This week, we were generously invited to a networking event held semiweekly by the BoB Clubs (Business over Breakfast) midday group of Edmonton. Geneve and I didn’t sit together, and so we managed to really work the room, though she got first dibs at our shared lunch plates. I longingly stared from across Expressionz Cafe.
As the members and guests talked about their respective businesses, I diligently jotted notes about each presentation. As we finished our meals and began networking, I got into a spirited discussion about web content, blogging and how to build website traffic.
The chatter attracted a gentleman who came right up behind us and began asking pointed questions. He was in the healthcare industry and had a fair share of news related content on his website, but he was curious if there were possible advantages for him to be blogging.
I was careful.
I didn’t let myself wax endlessly, and I did tell him that we could have a detailed conversation about his clients might be seeking and how that might work for him.
He hasn’t returned my email—it was only thirty hours ago. But I wanted to share a few ideas about what has made me so excited:
How Can Content Marketing Work for Healthcare Providers?
This is a big question, and it wouldn’t be easy to answer broadly. The gentleman I spoke with on Friday was an independent service provider for patients, so I will try to answer his question succinctly.
It’s not news that people prefer to surf the web for information and answers to their problems and ailments. The alternative, a trip to the doctor’s office, is even less desirable now that we have this modern convenience. An additional complexity to this issue is the plethora of incorrect or outdated information ranking on Google’s pages. When patients act upon this information, things can escalate to perilous possibilities.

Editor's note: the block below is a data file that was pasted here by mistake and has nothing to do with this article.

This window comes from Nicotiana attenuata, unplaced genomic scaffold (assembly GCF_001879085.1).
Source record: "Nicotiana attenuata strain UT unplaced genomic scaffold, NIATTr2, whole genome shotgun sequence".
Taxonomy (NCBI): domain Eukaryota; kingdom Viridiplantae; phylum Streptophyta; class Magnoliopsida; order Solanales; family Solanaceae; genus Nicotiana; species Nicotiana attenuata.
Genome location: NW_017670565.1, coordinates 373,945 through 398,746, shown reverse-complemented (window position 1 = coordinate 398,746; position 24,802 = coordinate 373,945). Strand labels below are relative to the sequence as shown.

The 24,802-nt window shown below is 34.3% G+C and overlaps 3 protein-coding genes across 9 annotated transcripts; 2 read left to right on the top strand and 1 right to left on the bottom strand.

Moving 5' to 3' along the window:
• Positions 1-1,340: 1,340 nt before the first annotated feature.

That said, a little guidance from a healthcare professional could go a long way to providing reliable sources for health information. Building a solid blog archive of relevant content, reliable search sites, and new symptom detection sources would be a great start. Additionally, practitioners could share their experiences and professional opinions on changes within their industry, studies that have been published or reviewed, and what possible implications might surface because of those studies. The added advantages of audio, video and guest posts could provide patients with safe, compliant information through a more human medium.
What About Social Media in Healthcare?
There is huge potential and opportunity for healthcare professionals who merge social media into their content marketing. Social platforms can leverage your reach from your immediate circle and outward. There are possible caveats concerning professional compliance and privacy that practitioners would need to research and understand. But the thought of any real time interaction with a healthcare practitioner frankly is, as a 30-something male, pretty attractive to me.
In fact, I dare say that in our collective near futures, blogs and social media for healthcare practitioners will be more the norm than not.
Building a relevant, respectable and goal-busting online presence is more than possible. And building the right strategy to get things started is a few letters away. If you are in a professional field and you are still unsure of how content marketing could work for you, please fill out the floating form on the left.
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Have a great week.